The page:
Australia has endured one of the wettest spring seasons in its recorded history. Heavy rain in November and December in eastern Australia caused river levels to rise and flood plains to become saturated. This led to widespread localised flooding and to the severe floods reported by the global media over the New Year period.
The most severely affected area covers a wide swathe of the middle part of Queensland State. At least seven major rivers in the area are reported to have flooded. At the time of writing the water levels are still high; states of emergency are in effect across many local authorities in the affected area. Water levels are expected to recede in the coming days but not to return to normal levels for weeks to come.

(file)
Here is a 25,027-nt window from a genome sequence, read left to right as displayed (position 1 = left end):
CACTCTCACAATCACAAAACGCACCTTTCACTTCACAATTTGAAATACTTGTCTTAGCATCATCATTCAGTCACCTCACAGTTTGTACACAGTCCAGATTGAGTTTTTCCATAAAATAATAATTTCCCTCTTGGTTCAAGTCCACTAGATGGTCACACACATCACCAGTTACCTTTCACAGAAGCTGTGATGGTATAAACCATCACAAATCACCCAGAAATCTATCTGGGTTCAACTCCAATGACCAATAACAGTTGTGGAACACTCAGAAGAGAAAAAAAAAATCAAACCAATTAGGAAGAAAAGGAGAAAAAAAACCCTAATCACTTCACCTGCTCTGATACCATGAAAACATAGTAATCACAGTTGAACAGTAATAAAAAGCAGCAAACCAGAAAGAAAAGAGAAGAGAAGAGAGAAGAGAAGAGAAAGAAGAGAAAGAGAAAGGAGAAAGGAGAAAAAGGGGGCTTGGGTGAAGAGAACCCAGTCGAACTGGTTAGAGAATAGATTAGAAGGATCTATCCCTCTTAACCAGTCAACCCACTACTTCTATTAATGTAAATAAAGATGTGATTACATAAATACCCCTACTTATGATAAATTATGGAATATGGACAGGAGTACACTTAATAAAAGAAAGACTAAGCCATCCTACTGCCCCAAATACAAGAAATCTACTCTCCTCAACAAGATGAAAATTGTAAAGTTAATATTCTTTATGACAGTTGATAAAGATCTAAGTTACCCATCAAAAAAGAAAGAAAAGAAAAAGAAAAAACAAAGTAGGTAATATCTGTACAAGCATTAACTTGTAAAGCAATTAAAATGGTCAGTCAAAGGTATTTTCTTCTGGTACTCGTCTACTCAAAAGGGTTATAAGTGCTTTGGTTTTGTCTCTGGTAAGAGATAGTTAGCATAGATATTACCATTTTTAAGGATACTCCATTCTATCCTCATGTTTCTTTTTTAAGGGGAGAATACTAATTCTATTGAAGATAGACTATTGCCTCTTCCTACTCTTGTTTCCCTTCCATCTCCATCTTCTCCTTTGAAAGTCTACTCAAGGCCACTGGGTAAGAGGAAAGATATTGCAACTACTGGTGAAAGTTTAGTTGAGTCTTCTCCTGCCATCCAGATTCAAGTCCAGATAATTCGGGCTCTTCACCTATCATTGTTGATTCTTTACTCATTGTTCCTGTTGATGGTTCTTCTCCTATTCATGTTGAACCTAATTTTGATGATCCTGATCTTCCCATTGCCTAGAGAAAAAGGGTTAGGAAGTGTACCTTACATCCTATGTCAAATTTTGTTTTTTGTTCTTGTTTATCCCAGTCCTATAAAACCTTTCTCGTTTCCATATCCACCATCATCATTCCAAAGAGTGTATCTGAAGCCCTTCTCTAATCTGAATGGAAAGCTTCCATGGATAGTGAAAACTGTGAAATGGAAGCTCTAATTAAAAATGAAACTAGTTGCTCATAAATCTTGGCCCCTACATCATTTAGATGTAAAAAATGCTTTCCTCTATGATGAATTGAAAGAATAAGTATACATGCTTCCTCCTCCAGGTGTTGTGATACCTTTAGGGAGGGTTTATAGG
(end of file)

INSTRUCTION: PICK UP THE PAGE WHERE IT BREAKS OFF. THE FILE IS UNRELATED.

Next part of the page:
Beyond the damage to life, property and infrastructure, the severe rain has impacted Australia's important commodities exporting business. Wheat and sugar trades are amongst those affected. Damage to crops and inland transportation problems have lead to fewer stocks being available for export and a consequential rise in market prices. US Wheat futures were reported to be trading at a five-month high this week following concerns about damage to Australian (the world's fourth largest wheat exporter) crops. Australian sugar export forecasts for this year are reported to have been cut by 25%, exacerbating demand pressure and contributing to raw sugar prices reaching a 30 year high. Conversely, dry bulk freight prices have been forced down by the reduction in cargoes available for seaborne carriage. The Baltic Exchange's dry bulk freight index reached a 20 month low this week.
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